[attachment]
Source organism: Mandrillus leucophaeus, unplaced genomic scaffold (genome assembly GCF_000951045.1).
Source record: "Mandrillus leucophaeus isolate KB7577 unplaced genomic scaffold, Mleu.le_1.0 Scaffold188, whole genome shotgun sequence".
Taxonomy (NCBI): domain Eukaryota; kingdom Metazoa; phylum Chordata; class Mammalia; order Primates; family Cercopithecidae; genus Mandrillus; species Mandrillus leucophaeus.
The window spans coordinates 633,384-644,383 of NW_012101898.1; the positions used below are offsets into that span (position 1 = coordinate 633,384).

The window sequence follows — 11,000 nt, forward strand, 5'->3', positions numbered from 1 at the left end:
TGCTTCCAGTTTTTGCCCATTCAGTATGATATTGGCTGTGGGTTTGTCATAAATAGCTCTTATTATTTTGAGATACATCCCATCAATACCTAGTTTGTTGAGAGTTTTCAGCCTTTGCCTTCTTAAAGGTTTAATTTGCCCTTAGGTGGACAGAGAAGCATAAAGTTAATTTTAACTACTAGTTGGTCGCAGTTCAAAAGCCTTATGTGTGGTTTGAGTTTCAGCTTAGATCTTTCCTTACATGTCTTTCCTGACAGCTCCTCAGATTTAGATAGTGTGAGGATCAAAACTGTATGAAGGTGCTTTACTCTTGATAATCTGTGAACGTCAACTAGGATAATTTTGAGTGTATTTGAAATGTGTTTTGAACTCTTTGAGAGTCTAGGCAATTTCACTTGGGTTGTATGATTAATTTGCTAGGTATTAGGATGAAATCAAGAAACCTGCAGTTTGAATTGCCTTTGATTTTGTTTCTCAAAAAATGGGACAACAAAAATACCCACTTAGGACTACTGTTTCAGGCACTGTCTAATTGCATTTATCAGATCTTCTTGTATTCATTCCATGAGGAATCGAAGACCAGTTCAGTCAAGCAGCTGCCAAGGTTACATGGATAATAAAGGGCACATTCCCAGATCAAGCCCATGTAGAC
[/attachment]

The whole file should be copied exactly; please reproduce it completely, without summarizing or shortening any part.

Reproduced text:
Source organism: Mandrillus leucophaeus, unplaced genomic scaffold (genome assembly GCF_000951045.1).
Source record: "Mandrillus leucophaeus isolate KB7577 unplaced genomic scaffold, Mleu.le_1.0 Scaffold188, whole genome shotgun sequence".
Taxonomy (NCBI): domain Eukaryota; kingdom Metazoa; phylum Chordata; class Mammalia; order Primates; family Cercopithecidae; genus Mandrillus; species Mandrillus leucophaeus.
The window spans coordinates 633,384-644,383 of NW_012101898.1; the positions used below are offsets into that span (position 1 = coordinate 633,384).

The window sequence follows — 11,000 nt, forward strand, 5'->3', positions numbered from 1 at the left end:
TGCTTCCAGTTTTTGCCCATTCAGTATGATATTGGCTGTGGGTTTGTCATAAATAGCTCTTATTATTTTGAGATACATCCCATCAATACCTAGTTTGTTGAGAGTTTTCAGCCTTTGCCTTCTTAAAGGTTTAATTTGCCCTTAGGTGGACAGAGAAGCATAAAGTTAATTTTAACTACTAGTTGGTCGCAGTTCAAAAGCCTTATGTGTGGTTTGAGTTTCAGCTTAGATCTTTCCTTACATGTCTTTCCTGACAGCTCCTCAGATTTAGATAGTGTGAGGATCAAAACTGTATGAAGGTGCTTTACTCTTGATAATCTGTGAACGTCAACTAGGATAATTTTGAGTGTATTTGAAATGTGTTTTGAACTCTTTGAGAGTCTAGGCAATTTCACTTGGGTTGTATGATTAATTTGCTAGGTATTAGGATGAAATCAAGAAACCTGCAGTTTGAATTGCCTTTGATTTTGTTTCTCAAAAAATGGGACAACAAAAATACCCACTTAGGACTACTGTTTCAGGCACTGTCTAATTGCATTTATCAGATCTTCTTGTATTCATTCCATGAGGAATCGAAGACCAGTTCAGTCAAGCAGCTGCCAAGGTTACATGGATAATAAAGGGCACATTCCCAGATCAAGCCCATGTAGAC